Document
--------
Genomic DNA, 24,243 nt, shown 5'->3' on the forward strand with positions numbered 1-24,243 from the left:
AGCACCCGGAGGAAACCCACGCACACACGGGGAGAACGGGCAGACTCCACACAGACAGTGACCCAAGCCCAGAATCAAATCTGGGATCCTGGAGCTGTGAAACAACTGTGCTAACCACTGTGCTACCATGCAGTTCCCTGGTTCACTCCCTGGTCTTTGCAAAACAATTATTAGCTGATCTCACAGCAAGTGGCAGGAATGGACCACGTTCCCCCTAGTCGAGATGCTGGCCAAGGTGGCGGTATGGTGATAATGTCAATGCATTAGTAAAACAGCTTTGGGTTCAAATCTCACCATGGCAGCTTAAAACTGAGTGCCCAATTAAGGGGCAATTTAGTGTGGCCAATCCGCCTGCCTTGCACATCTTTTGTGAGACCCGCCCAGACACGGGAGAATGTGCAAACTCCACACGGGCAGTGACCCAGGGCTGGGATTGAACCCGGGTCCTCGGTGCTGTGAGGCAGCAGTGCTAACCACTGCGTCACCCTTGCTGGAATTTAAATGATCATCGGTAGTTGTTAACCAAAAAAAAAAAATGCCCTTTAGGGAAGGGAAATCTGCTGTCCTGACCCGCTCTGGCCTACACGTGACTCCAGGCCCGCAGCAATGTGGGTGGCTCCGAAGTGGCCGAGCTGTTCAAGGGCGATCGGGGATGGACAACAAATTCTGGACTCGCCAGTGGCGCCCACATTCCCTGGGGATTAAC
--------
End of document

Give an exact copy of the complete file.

Genomic DNA, 24,243 nt, shown 5'->3' on the forward strand with positions numbered 1-24,243 from the left:
AGCACCCGGAGGAAACCCACGCACACACGGGGAGAACGGGCAGACTCCACACAGACAGTGACCCAAGCCCAGAATCAAATCTGGGATCCTGGAGCTGTGAAACAACTGTGCTAACCACTGTGCTACCATGCAGTTCCCTGGTTCACTCCCTGGTCTTTGCAAAACAATTATTAGCTGATCTCACAGCAAGTGGCAGGAATGGACCACGTTCCCCCTAGTCGAGATGCTGGCCAAGGTGGCGGTATGGTGATAATGTCAATGCATTAGTAAAACAGCTTTGGGTTCAAATCTCACCATGGCAGCTTAAAACTGAGTGCCCAATTAAGGGGCAATTTAGTGTGGCCAATCCGCCTGCCTTGCACATCTTTTGTGAGACCCGCCCAGACACGGGAGAATGTGCAAACTCCACACGGGCAGTGACCCAGGGCTGGGATTGAACCCGGGTCCTCGGTGCTGTGAGGCAGCAGTGCTAACCACTGCGTCACCCTTGCTGGAATTTAAATGATCATCGGTAGTTGTTAACCAAAAAAAAAAAATGCCCTTTAGGGAAGGGAAATCTGCTGTCCTGACCCGCTCTGGCCTACACGTGACTCCAGGCCCGCAGCAATGTGGGTGGCTCCGAAGTGGCCGAGCTGTTCAAGGGCGATCGGGGATGGACAACAAATTCTGGACTCGCCAGTGGCGCCCACATTCCCTGGGGATTAAC